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Meeting with small businesses. (KAGRO-DC)

The coming of a Walmart is one of the trickiest issues an urban politician can encounter: There’s not a whole lot you can do to impact whether or not Walmart comes, or what they do when they arrive. All of your constituents want you to do something, but they’re split right down the middle on what that should be, with passions equally high on both sides.

That’s the situation in which Ward 4 Councilmember Muriel Bowser finds herself, much more so than her colleagues with jurisdiction over the other three proposed Walmarts (which fall in less densely-populated areas of Wards 5, 6, and 7).

The problem is imminent: Developer Foulger Pratt is expected to sign an agreement with Walmart very soon, and unless something unforeseen comes up during the large tract review process, there’s nothing else in the way. But many small businesses along Georgia Avenue are terrified about the prospect of a superstore opening up at the Curtis Chevrolet site, and labor groups could take revenge in 2012 if Bowser appears too supportive of Walmart’s ambitions. On the other hand, Bowser hears over and over again from residents that they need more shopping options.

At a meeting last night at Emory United Methodist Church, all opinions were on display. Some business leaders, including Yes! Organic Market’s Gary Cha, had apocalyptic predictions of job loss and business failure should Walmart be allowed to operate. Other business owners looked to the superstore as a lifeline, hoping that increased foot traffic might bring people past their doorsteps, or that they might even be able to sell their own goods inside Walmart itself. Meanwhile, ANC commissioners tried to tell businesspeople that many residents never shop on Georgia Avenue or Kennedy Street, and that they needed to make their stores more attractive and unique in order to survive.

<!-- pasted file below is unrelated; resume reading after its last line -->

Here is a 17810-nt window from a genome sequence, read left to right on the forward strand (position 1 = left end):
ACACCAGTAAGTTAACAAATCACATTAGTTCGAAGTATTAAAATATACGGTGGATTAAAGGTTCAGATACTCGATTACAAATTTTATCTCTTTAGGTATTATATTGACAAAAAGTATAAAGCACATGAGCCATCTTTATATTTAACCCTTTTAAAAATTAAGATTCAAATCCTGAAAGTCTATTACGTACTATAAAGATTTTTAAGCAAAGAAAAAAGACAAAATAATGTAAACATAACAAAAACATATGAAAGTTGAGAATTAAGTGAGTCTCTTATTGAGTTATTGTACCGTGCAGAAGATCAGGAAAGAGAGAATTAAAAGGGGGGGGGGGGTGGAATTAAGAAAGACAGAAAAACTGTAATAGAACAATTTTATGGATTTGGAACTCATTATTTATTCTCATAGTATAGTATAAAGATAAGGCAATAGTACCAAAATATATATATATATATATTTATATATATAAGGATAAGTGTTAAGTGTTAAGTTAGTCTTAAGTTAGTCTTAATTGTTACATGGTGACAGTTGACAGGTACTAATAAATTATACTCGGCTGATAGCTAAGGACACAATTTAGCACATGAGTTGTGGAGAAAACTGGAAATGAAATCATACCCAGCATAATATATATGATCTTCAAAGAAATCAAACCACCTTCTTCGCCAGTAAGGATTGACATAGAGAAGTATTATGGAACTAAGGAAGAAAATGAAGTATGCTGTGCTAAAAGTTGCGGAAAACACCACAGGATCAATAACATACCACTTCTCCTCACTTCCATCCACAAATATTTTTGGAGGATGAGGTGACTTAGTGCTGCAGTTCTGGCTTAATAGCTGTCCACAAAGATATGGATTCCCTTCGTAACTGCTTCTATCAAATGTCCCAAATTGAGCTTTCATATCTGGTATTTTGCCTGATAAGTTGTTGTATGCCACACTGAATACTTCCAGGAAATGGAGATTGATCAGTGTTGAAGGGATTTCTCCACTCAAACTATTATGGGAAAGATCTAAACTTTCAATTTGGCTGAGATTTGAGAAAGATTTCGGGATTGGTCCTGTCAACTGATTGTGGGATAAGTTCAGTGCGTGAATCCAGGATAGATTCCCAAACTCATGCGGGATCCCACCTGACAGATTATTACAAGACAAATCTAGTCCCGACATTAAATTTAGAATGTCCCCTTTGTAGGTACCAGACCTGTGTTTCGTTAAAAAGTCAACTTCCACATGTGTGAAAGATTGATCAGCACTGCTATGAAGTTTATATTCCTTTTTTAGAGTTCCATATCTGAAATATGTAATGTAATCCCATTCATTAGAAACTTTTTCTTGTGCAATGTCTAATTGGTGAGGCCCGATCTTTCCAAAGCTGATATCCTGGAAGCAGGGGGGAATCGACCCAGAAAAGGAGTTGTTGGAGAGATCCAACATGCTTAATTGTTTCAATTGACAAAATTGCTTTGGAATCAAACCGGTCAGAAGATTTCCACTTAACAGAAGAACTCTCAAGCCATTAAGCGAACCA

Sitting on a low stage in the Church’s basement, Bowser tried some real talk.

“I don’t mean to offend anybody,” she said, “but we already have enough beer and wine licenses. Where can somebody go buy clothes, right now?” The room was silent. “Where? Nowhere?”

“I get your concern,” she continued, holding out her hands in an appeal. “But I need you to get my concern. I can’t go to my community and say, this is all you deserve. I can’t do that.”

Bowser also pointed out that the community had brought Walmart upon itself by refusing densification at key spots along Georgia Avenue, ignoring recommendations from the Great Streets program.

“We’ve got to do it at Georgia Avenue and Missouri, we’ve got to do it at Georgia Avenue and Piney Branch, we’ve got to do it at Walter Reed, and we’ve got to do it at Georgia and Eastern,” she said. “And then you have these nodes where different kinds of activity can happen. We started at Petworth, and it’s working.”

Bowser isn’t telling everybody what they want to hear, and she’s probably right. In an ideal world, something other than Walmart would have worked out in on the Curtis Chevrolet site—but that world was allowed to slip away, and outright resistance could waste valuable time and energy that should be spent helping businesses gear up for survival.

Photo via the Korean American Grocers Association Facebook page.